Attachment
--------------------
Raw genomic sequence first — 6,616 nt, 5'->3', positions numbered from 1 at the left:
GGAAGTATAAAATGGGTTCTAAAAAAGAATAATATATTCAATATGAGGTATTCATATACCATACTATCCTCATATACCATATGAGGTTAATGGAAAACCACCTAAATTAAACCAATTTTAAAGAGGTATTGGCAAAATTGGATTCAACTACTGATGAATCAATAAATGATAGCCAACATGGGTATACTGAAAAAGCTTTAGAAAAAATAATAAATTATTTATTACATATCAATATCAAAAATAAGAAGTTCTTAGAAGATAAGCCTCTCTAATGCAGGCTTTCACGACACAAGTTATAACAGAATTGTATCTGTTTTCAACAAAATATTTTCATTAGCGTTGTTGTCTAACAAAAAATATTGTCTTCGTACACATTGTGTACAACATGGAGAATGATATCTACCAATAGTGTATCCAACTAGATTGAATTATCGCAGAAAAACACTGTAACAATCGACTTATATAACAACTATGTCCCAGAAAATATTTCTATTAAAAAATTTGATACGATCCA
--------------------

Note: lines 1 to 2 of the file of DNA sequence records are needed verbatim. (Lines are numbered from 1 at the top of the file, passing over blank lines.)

Raw genomic sequence first — 6,616 nt, 5'->3', positions numbered from 1 at the left:
GGAAGTATAAAATGGGTTCTAAAAAAGAATAATATATTCAATATGAGGTATTCATATACCATACTATCCTCATATACCATATGAGGTTAATGGAAAACCACCTAAATTAAACCAATTTTAAAGAGGTATTGGCAAAATTGGATTCAACTACTGATGAATCAATAAATGATAGCCAACATGGGTATACTGAAAAAGCTTTAGAAAAAATAATAAATTATTTATTACATATCAATATCAAAAATAAGAAGTTCTTAGAAGATAAGCCTCTCTAATGCAGGCTTTCACGACACAAGTTATAACAGAATTGTATCTGTTTTCAACAAAATATTTTCATTAGCGTTGTTGTCTAACAAAAAATATTGTCTTCGTACACATTGTGTACAACATGGAGAATGATATCTACCAATAGTGTATCCAACTAGATTGAATTATCGCAGAAAAACACTGTAACAATCGACTTATATAACAACTATGTCCCAGAAAATATTTCTATTAAAAAATTTGATACGATCCA